On Saturday evening I attended a fundraising event put on by our local Unitarian community. The objective was to raise money to support refugee work by the Unitarians. A group of three musicians (in an unusual combination of piano, French horn and soprano voice) took us through a musical program ranging from classical to spiritual to show tunes to the Beatles. Money was raised and community refreshed. In addition to a range of musical genres we also being taken from emotion to emotion: sorrow, longing, laughter, joy and hope.
Because I have no musical or artistic talent whatsoever I always admire anyone who displays any talent and am usually in awe of those who display some degree of mastery.
As I listened to and watched the singer perform I suddenly thought of this week’s lessons by Sharon on connecting with the breath.
For two of the performers, the horn player and the singer it is their connection with their breath and the relationship of that breath to other part of their bodies that allows them to deliver their program. I also felt like there was a connectedness between the three performers – a love of music and affection for each other.
This is the second year I have participated in Sharon’s “challenge”. This year and last I am reminded how it is important to go back to the foundation.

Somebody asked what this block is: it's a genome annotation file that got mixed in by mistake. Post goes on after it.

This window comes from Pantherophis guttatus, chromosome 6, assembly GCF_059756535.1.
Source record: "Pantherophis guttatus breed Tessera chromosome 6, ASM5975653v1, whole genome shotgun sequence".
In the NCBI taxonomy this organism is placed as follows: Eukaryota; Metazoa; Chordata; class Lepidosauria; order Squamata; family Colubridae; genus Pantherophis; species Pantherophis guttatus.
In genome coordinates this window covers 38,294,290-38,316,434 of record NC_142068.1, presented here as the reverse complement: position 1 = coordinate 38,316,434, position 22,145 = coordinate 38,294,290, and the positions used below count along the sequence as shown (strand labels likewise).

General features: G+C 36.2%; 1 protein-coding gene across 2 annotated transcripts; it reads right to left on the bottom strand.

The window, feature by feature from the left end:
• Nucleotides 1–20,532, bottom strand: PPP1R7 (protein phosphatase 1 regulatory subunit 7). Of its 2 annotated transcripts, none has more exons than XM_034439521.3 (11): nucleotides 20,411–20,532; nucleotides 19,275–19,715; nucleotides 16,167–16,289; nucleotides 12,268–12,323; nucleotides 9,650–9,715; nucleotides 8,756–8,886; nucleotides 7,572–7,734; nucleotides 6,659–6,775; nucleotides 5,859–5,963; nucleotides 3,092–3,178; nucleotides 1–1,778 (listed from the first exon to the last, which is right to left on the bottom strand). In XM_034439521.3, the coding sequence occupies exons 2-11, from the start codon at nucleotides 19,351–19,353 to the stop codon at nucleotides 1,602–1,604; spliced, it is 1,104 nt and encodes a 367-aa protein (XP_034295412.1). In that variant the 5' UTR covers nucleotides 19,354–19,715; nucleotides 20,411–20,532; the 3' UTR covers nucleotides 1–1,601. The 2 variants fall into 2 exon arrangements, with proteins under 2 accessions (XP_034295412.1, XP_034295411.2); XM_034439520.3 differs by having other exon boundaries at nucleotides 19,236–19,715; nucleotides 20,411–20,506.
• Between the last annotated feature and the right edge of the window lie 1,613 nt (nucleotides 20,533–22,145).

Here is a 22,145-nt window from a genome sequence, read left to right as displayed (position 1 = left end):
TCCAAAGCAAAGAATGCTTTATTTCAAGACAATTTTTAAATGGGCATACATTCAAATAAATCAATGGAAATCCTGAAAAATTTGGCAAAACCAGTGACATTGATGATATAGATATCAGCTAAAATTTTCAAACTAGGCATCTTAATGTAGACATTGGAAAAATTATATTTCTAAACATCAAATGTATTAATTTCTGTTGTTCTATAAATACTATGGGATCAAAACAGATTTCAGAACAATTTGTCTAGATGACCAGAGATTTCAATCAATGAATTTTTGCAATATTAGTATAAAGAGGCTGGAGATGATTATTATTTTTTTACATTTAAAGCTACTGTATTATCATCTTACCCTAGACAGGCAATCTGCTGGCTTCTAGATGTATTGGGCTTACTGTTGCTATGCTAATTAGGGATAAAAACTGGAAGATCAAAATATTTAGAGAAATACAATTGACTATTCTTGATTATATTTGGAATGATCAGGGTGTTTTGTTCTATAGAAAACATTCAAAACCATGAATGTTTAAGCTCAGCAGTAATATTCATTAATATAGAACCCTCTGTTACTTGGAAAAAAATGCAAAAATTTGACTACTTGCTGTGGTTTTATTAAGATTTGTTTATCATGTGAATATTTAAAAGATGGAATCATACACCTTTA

To reflect on how I do, or do not, use my breath as the anchor.
As with a singer or a horn player it can be a struggle, and it certainly is with me, to learn how to develop that intimate connection and focus on the breath to the point at which it is no longer a self conscious process but natural.
In their most sublime moments a performer seems to soar. To be connected with the moment so that they actually embody the soul of the work they are performing. The past dissolves and the future will be but in that moment all that is exists is their relationship to the music, their companion performers and the audience. Whatever feelings are there are just there.
Correctly or not, thinking of myself as practicing mediation as an artist practices their craft is a rather empowering frame.